The sharp-tailed Sandpiper breeds in NC and NE Siberia, from Lena Delta to R Kolyma. It winters from New Guinea through Melanesia to New Caledonia and Fiji, and S to Australia and New Zealand.

The sharp-tailed Sandpiper breeds on Siberian tundra with wet peaty hollows and drier hummocks covered with shrubs, but also in marshes, swamps and mudflats.
On the wintering grounds, it frequents a variety of coastal and inland wetlands such as flooded grassland, intertidal mudflats, brackish lagoons, river mouths, rice fields, flooded fields, mangroves, rocky shores and beaches.

The sharp-tailed Sandpiper gives typical calls, often uttered in short-twittering sequence “teet-teet-trrt-trrt” or “prtt-wheet-wheet” fairly similar to Barn Swallow’s calls.
The song is given on the breeding grounds. It includes a long, muffled trill and a low-pitched, aspirated “hoop”.

The sharp-tailed Sandpiper feeds on aquatic insects and their larvae and other invertebrates such as bivalves, snails, worms and crustaceans. It also consumes some seeds.
It forages among the vegetation and often at water edge, and on grassland. It probes into the soil with the bill with rapid movements, but it also forages by sight, pecking and jabbing with rapid shallow probing.

The sharp-tailed Sandpiper is gregarious and frequently feeds in large flocks that often fragment into scattered groups. In order to avoid detection, it often crouches while feeding.

The breeding habits of this species are poorly known. However, the male performs a song flight with short ascents followed by descending glides on upraised wings. During the flight, the large breast sac produces a dry, crackling warbler, different from other Calidris vocalizations.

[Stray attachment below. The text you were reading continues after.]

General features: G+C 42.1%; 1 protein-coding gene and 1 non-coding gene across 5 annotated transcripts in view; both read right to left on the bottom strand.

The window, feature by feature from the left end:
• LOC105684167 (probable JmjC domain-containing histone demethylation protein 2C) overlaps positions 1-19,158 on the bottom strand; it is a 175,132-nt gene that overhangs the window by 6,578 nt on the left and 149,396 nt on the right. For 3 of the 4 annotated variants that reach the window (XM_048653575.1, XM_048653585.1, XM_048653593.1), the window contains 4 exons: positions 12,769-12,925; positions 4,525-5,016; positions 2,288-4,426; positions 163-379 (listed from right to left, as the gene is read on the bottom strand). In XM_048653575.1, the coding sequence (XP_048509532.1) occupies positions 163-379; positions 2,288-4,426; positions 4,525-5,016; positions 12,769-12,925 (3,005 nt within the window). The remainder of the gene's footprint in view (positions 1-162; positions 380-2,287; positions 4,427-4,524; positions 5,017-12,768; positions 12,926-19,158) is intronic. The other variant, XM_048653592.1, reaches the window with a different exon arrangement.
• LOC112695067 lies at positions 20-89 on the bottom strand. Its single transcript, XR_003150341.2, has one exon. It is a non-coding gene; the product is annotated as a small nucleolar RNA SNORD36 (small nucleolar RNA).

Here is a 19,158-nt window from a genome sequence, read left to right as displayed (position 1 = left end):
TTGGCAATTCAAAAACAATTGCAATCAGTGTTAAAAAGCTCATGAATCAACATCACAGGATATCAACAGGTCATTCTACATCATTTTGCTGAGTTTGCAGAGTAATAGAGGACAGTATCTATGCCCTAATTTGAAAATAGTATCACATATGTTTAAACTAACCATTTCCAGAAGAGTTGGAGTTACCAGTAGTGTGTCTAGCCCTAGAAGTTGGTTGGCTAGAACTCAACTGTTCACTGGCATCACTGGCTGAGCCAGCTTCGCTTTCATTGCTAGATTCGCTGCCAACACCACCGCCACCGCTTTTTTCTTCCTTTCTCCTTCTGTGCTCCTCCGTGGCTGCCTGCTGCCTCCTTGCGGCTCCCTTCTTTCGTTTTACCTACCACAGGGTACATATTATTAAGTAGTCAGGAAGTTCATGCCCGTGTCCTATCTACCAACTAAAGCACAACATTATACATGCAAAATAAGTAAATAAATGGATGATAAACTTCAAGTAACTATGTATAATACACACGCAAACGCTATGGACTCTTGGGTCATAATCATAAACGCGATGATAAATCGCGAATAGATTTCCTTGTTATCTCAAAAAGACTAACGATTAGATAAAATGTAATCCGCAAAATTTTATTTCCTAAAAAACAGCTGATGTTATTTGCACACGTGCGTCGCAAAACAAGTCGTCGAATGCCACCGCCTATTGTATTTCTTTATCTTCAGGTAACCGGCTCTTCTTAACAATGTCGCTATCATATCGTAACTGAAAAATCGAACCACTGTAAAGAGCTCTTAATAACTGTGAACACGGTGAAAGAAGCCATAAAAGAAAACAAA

The male is polygynous and mates with several females, but it usually leaves the area after the egg-laying. It does not take part in chick rearing.

The sharp-tailed Sandpiper is migratory. It leaves the breeding grounds in July/September, and arrives in Australia between August and November. The return migration to N occurs between early February and early March. It is vagrant in several regions/countries, with fall migrants in Alaska and NW Pacific. It is a rare vagrant in Europe, but it occurs in several countries in S and SE Asia.
It has swift flight with rapid wingbeats and migrates in series of short flights.

The egg-laying occurs in June. The sharp-tailed Sandpiper breeds with a density of up to 20 birds/km² and they nest on the ground. The nest is a shallow depression lined with leaves and grasses, well-hidden among vegetation. This species produces a single brood per season.

The female lays 3-4 olive-grey/olive-brown eggs with dark spotting, making them very cryptic on the ground. The male leaves after the laying. She incubates alone during 19-23 days. The chicks leave the nest soon after hatching, tended by the female. They are able to fly at 18-21 days old. The female may perform some distraction displays if a predator approaches the nest-site or the chicks.           

The sharp-tailed Sandpiper is not globally threatened, and the population is currently stable. It is estimated to number more than 160,000 individuals (2006).
The sharp-tailed Sandpiper is evaluated as Least Concern.